New Product: Terralock

There is an old saying that “A good magician never reveals his secrets” and the same can be said among the design community. But we felt that this product was too good not to share with you. It’s a recently developed earth retaining system known as “Terralock” which is simple to use, cheap to buy, a truly sustainable product and best of all, it’s aesthetically pleasing.

 

Peter Harris, who is the Australian & New Zealand distributor of the product, introduced us to the Terralock system. At a time when so much emphasis is placed in sustainability and it seems that every product on the market has some kind of “green credentials”, it was refreshing to find a product that really is good for the environment.

Constructive Holdings Project - Main Road, QLD

The idea is simple. Terralock is not unlike sandbagging but it uses a man made geotechnical fabric instead of hessian material. The bags are then filled with a mixture of gravel, sand and compost in a special ratio to make them both stable and still act as a growing medium. It’s important that any organic matter is well composted so that the bags don’t subside. On remote or environmentally sensitive sites, existing site soil can also be reused along with gravel to reduce the impacts of transport and cartage.

Constructive Holdings Project

Once the site base is leveled and the bags are filled and tied, it’s simply a question of building them up like bricks. In between each layer sits a spiky plastic locking plate, which pierces into the bags and connects them. Spike on top of the locking plate then hold in place the next row of bags that are laid down. Irrigation can be placed between the bags as required depending on the type of plants you’re planning on using but in a lot of cases, natural seepage will do the trick.

Once the wall is built to its required height and angle, tube stock plants are either placed in between the layers or an incision is made in the bag and the plant is planted normally. About six plants per square metre gives full coverage quickly.

Constructive Holdings Residential Project

Then it’s a question of waiting and watching your retaining wall turn almost magically into a green wall.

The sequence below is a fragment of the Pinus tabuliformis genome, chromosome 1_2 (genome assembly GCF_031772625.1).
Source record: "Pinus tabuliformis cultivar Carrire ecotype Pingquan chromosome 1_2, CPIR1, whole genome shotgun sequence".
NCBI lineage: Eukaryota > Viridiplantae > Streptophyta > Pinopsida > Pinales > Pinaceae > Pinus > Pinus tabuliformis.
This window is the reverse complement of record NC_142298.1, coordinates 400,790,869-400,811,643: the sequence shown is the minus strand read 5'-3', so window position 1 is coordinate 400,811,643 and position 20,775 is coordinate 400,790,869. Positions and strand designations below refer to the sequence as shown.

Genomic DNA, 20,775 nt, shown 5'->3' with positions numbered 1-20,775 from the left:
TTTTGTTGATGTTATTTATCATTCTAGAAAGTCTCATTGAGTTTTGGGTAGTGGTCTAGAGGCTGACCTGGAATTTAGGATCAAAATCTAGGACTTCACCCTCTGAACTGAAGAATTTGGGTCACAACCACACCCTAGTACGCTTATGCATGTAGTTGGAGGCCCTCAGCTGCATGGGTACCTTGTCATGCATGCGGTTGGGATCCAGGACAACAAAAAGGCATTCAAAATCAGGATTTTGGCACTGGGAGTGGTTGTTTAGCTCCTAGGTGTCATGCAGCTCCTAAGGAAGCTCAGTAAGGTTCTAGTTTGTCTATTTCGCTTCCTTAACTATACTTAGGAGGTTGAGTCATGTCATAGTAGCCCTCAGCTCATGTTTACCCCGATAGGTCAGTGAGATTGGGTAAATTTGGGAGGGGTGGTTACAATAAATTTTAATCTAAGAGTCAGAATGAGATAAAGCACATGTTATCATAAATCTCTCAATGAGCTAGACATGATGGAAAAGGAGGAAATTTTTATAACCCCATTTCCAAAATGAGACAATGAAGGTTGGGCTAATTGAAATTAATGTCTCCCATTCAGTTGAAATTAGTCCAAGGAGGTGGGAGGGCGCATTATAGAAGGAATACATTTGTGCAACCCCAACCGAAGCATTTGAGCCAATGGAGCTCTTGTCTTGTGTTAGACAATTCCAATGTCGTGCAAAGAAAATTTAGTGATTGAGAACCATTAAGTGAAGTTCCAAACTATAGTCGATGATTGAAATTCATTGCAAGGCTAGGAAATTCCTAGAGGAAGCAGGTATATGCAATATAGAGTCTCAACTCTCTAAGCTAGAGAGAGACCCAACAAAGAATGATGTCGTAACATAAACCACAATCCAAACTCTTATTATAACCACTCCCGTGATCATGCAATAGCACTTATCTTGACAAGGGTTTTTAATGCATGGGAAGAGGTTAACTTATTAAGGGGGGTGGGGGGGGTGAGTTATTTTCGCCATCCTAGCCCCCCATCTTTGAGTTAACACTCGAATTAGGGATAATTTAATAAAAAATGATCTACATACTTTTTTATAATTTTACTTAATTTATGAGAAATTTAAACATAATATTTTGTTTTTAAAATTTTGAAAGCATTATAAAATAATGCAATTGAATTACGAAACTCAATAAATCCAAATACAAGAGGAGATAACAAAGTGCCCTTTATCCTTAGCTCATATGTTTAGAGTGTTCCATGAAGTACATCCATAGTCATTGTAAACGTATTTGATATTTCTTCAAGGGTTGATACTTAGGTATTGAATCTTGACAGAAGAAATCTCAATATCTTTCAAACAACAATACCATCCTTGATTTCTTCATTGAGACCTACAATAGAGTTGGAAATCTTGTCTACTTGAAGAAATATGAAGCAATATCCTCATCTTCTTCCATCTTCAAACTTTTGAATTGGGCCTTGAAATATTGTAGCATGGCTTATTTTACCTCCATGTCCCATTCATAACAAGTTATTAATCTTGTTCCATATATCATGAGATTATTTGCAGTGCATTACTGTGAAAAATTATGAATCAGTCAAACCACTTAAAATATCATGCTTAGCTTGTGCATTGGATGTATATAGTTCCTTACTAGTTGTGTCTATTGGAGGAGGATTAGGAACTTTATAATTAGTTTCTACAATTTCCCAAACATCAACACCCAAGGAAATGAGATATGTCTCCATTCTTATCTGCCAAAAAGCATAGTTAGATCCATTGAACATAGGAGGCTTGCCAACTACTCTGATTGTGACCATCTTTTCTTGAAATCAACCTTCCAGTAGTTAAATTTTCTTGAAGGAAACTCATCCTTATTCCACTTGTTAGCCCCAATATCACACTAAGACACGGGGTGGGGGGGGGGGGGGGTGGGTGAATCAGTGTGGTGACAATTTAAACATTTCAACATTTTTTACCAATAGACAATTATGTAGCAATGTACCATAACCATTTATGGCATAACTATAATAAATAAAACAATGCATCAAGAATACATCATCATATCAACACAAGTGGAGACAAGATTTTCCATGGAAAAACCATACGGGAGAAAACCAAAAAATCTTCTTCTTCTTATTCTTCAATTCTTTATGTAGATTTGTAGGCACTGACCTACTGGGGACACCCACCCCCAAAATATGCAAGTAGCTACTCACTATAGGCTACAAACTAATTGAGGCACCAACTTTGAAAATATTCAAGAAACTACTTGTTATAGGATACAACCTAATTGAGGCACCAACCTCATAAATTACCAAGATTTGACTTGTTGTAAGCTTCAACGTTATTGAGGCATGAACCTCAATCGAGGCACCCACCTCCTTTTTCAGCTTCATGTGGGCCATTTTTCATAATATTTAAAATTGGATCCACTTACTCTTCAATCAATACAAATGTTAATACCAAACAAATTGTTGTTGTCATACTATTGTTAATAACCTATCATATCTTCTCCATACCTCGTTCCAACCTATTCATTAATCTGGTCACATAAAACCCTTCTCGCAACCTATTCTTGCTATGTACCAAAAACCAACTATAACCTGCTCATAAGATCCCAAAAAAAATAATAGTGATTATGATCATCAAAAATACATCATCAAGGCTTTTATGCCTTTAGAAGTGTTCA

The whole process is really easy.

E-GA project - Before retaining wall

It wasn’t hard to find the ideal project to try this product out – a young, environmentally aware couple who were building a new home and garden on the steep slopes of Kew. We were given a brief to turn the side of a hill into a series of functional outdoor spaces that still maintained a healthy balance of greenery amid hard surfaces. Our clients needed retaining walls to create terraces but didn’t want to be looking at walls of concrete everywhere. Another consideration for the design was an existing Peppercorn Tree that gave the garden an instant leafy appeal. We needed to be careful about encroaching on its root structure with retaining walls and offered Terralock as an ideal design solution.

Constructed Terralock retaining wall

Planting into the retaining wall

In this application, the Terralock wall had no engineering requirements, so the earthworks around the Peppercorn Tree were minimal. The permeable nature of this wall means that any roots that were severed during construction will have the ability to grow back through. We’re expecting that with three to six months, the planting will have completely covered the wall and it will look like a steeply ramped garden when in fact it is a structural retaining wall.

Three months after planting

Every council will have their own planning and building guidelines so check for permits and engineering requirements before you start. But as a guide, Peter from Terralock advises that no engineering is needed for vertical walls of up to one metre or for slopes of less than 60 degrees. If you do need engineering though, Terralock can provide it on request.

There is plenty of fly-by-night green technology about at the moment but Terralock looks like it will be here to stay.